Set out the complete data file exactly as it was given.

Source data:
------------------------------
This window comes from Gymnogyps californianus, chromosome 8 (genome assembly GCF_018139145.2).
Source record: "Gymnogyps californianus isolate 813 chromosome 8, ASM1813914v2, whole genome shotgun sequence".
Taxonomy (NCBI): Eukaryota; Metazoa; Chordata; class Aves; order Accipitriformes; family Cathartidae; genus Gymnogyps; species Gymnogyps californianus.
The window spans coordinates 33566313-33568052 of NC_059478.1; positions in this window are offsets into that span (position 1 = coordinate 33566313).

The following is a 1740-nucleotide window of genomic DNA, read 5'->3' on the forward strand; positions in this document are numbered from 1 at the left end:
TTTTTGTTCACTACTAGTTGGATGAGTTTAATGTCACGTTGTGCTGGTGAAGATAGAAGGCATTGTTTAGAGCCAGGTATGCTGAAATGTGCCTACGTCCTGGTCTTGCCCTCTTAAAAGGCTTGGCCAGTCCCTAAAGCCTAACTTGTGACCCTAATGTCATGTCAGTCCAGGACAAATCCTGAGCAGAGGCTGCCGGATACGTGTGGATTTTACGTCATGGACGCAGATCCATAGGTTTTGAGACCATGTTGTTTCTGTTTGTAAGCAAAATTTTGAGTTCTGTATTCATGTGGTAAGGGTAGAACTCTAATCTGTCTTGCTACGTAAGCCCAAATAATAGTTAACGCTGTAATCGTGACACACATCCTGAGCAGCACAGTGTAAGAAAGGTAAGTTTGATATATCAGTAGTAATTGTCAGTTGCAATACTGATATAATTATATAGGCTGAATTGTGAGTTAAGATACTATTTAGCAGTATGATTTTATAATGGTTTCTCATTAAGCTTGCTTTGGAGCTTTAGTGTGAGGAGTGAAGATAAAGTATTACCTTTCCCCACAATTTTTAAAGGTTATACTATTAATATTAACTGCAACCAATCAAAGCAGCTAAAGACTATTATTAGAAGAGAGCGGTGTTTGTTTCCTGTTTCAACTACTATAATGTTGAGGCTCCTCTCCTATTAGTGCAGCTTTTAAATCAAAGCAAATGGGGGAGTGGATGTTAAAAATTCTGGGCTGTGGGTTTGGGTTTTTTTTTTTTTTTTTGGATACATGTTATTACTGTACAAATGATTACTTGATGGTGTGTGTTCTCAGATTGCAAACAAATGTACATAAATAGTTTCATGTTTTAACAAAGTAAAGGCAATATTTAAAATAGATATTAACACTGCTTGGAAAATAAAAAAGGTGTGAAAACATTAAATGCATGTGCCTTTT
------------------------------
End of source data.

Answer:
This window comes from Gymnogyps californianus, chromosome 8 (genome assembly GCF_018139145.2).
Source record: "Gymnogyps californianus isolate 813 chromosome 8, ASM1813914v2, whole genome shotgun sequence".
Taxonomy (NCBI): Eukaryota; Metazoa; Chordata; class Aves; order Accipitriformes; family Cathartidae; genus Gymnogyps; species Gymnogyps californianus.
The window spans coordinates 33566313-33568052 of NC_059478.1; positions in this window are offsets into that span (position 1 = coordinate 33566313).

The following is a 1740-nucleotide window of genomic DNA, read 5'->3' on the forward strand; positions in this document are numbered from 1 at the left end:
TTTTTGTTCACTACTAGTTGGATGAGTTTAATGTCACGTTGTGCTGGTGAAGATAGAAGGCATTGTTTAGAGCCAGGTATGCTGAAATGTGCCTACGTCCTGGTCTTGCCCTCTTAAAAGGCTTGGCCAGTCCCTAAAGCCTAACTTGTGACCCTAATGTCATGTCAGTCCAGGACAAATCCTGAGCAGAGGCTGCCGGATACGTGTGGATTTTACGTCATGGACGCAGATCCATAGGTTTTGAGACCATGTTGTTTCTGTTTGTAAGCAAAATTTTGAGTTCTGTATTCATGTGGTAAGGGTAGAACTCTAATCTGTCTTGCTACGTAAGCCCAAATAATAGTTAACGCTGTAATCGTGACACACATCCTGAGCAGCACAGTGTAAGAAAGGTAAGTTTGATATATCAGTAGTAATTGTCAGTTGCAATACTGATATAATTATATAGGCTGAATTGTGAGTTAAGATACTATTTAGCAGTATGATTTTATAATGGTTTCTCATTAAGCTTGCTTTGGAGCTTTAGTGTGAGGAGTGAAGATAAAGTATTACCTTTCCCCACAATTTTTAAAGGTTATACTATTAATATTAACTGCAACCAATCAAAGCAGCTAAAGACTATTATTAGAAGAGAGCGGTGTTTGTTTCCTGTTTCAACTACTATAATGTTGAGGCTCCTCTCCTATTAGTGCAGCTTTTAAATCAAAGCAAATGGGGGAGTGGATGTTAAAAATTCTGGGCTGTGGGTTTGGGTTTTTTTTTTTTTTTTTGGATACATGTTATTACTGTACAAATGATTACTTGATGGTGTGTGTTCTCAGATTGCAAACAAATGTACATAAATAGTTTCATGTTTTAACAAAGTAAAGGCAATATTTAAAATAGATATTAACACTGCTTGGAAAATAAAAAAGGTGTGAAAACATTAAATGCATGTGCCTTTT